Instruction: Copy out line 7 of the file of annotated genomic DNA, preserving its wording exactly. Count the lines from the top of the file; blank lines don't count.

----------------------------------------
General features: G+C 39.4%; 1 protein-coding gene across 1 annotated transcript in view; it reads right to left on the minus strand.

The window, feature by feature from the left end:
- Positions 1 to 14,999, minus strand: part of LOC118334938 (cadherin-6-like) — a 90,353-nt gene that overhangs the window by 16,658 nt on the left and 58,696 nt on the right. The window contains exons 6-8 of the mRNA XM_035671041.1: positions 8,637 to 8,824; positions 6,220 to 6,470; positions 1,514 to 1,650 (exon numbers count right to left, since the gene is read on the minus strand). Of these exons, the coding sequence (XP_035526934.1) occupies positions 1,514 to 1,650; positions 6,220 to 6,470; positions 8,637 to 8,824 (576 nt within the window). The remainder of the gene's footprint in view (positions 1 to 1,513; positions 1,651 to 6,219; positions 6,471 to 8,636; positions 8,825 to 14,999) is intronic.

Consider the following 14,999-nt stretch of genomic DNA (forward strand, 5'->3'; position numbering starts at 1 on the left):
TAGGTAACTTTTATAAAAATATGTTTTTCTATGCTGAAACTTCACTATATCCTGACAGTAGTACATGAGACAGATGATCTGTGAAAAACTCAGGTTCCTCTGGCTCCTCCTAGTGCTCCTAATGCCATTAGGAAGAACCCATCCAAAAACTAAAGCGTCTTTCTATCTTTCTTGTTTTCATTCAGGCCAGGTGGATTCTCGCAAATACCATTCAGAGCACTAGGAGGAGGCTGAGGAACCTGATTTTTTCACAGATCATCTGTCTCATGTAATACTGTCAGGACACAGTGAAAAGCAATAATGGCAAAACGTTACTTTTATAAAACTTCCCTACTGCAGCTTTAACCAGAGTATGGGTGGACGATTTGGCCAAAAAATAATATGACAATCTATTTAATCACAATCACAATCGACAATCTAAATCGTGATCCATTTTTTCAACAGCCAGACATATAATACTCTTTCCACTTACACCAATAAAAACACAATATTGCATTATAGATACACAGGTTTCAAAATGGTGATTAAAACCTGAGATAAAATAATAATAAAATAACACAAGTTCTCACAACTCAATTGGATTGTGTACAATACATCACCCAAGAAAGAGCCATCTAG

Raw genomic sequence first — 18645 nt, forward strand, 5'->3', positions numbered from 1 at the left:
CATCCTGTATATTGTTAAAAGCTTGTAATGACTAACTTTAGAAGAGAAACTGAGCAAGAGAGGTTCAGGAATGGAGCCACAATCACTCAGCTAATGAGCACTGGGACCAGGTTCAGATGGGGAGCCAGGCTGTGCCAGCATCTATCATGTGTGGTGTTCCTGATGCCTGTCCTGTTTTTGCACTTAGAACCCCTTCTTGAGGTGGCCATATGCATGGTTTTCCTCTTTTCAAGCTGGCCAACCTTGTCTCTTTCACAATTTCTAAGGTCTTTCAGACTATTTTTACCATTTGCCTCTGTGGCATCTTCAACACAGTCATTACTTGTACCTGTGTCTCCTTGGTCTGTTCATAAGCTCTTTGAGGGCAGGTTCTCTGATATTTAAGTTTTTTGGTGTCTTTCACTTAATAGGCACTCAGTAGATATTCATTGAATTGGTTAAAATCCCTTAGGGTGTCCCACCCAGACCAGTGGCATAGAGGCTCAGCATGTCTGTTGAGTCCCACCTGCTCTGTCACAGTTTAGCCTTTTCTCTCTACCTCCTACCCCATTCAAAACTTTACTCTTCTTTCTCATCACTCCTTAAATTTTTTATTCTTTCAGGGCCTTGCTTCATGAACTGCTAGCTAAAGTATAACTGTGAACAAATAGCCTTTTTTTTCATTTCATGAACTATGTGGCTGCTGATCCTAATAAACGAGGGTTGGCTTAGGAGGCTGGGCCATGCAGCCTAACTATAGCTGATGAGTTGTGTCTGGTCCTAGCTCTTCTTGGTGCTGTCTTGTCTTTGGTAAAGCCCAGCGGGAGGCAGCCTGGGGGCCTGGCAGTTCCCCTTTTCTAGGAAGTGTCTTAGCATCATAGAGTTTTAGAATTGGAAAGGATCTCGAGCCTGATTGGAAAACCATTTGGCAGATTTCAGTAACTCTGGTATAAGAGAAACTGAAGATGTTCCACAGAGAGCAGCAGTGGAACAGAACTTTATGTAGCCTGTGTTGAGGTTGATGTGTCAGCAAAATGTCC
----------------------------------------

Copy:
CATCCTGTATATTGTTAAAAGCTTGTAATGACTAACTTTAGAAGAGAAACTGAGCAAGAGAGGTTCAGGAATGGAGCCACAATCACTCAGCTAATGAGCACTGGGACCAGGTTCAGATGGGGAGCCAGGCTGTGCCAGCATCTATCATGTGTGGTGTTCCTGATGCCTGTCCTGTTTTTGCACTTAGAACCCCTTCTTGAGGTGGCCATATGCATGGTTTTCCTCTTTTCAAGCTGGCCAACCTTGTCTCTTTCACAATTTCTAAGGTCTTTCAGACTATTTTTACCATTTGCCTCTGTGGCATCTTCAACACAGTCATTACTTGTACCTGTGTCTCCTTGGTCTGTTCATAAGCTCTTTGAGGGCAGGTTCTCTGATATTTAAGTTTTTTGGTGTCTTTCACTTAATAGGCACTCAGTAGATATTCATTGAATTGGTTAAAATCCCTTAGGGTGTCCCACCCAGACCAGTGGCATAGAGGCTCAGCATGTCTGTTGAGTCCCACCTGCTCTGTCACAGTTTAGCCTTTTCTCTCTACCTCCTACCCCATTCAAAACTTTACTCTTCTTTCTCATCACTCCTTAAATTTTTTATTCTTTCAGGGCCTTGCTTCATGAACTGCTAGCTAAAGTATAACTGTGAACAAATAGCCTTTTTTTTCATTTCATGAACTATGTGGCTGCTGATCCTAATAAACGAGGGTTGGCTTAGGAGGCTGGGCCATGCAGCCTAACTATAGCTGATGAGTTGTGTCTGGTCCTAGCTCTTCTTGGTGCTGTCTTGTCTTTGGTAAAGCCCAGCGGGAGGCAGCCTGGGGGCCTGGCAGTTCCCCTTTTCTAGGAAGTGTCTTAGCATCATAGAGTTTTAGAATTGGAAAGGATCTCGAGCCTGATTGGAAAACCATTTGGCAGATTTCAGTAACTCTGGTATAAGAGAAACTGAAGATGTTCCACAGAGAGCAGCAGTGGAACAGAACTTTATGTAGCCTGTGTTGAGGTTGATGTGTCAGCAAAATGTCC